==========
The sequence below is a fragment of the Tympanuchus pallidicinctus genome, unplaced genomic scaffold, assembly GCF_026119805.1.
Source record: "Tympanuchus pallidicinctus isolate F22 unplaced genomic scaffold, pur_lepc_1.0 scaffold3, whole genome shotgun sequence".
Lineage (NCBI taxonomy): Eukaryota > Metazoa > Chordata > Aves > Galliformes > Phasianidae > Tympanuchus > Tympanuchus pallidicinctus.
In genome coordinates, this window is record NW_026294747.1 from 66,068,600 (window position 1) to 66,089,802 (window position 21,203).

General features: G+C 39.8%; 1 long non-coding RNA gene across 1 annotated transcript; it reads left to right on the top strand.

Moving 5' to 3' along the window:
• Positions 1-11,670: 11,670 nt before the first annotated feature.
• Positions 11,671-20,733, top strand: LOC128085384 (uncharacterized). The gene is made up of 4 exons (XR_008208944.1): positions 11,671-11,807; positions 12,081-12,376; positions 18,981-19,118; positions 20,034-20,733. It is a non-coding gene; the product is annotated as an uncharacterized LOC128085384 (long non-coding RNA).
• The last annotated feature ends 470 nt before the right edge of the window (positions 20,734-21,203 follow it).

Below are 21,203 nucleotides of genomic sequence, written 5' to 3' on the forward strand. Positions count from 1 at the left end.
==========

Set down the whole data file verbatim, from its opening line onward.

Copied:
The sequence below is a fragment of the Tympanuchus pallidicinctus genome, unplaced genomic scaffold, assembly GCF_026119805.1.
Source record: "Tympanuchus pallidicinctus isolate F22 unplaced genomic scaffold, pur_lepc_1.0 scaffold3, whole genome shotgun sequence".
Lineage (NCBI taxonomy): Eukaryota > Metazoa > Chordata > Aves > Galliformes > Phasianidae > Tympanuchus > Tympanuchus pallidicinctus.
In genome coordinates, this window is record NW_026294747.1 from 66,068,600 (window position 1) to 66,089,802 (window position 21,203).

General features: G+C 39.8%; 1 long non-coding RNA gene across 1 annotated transcript; it reads left to right on the top strand.

Moving 5' to 3' along the window:
• Positions 1-11,670: 11,670 nt before the first annotated feature.
• Positions 11,671-20,733, top strand: LOC128085384 (uncharacterized). The gene is made up of 4 exons (XR_008208944.1): positions 11,671-11,807; positions 12,081-12,376; positions 18,981-19,118; positions 20,034-20,733. It is a non-coding gene; the product is annotated as an uncharacterized LOC128085384 (long non-coding RNA).
• The last annotated feature ends 470 nt before the right edge of the window (positions 20,734-21,203 follow it).

Below are 21,203 nucleotides of genomic sequence, written 5' to 3' on the forward strand. Positions count from 1 at the left end.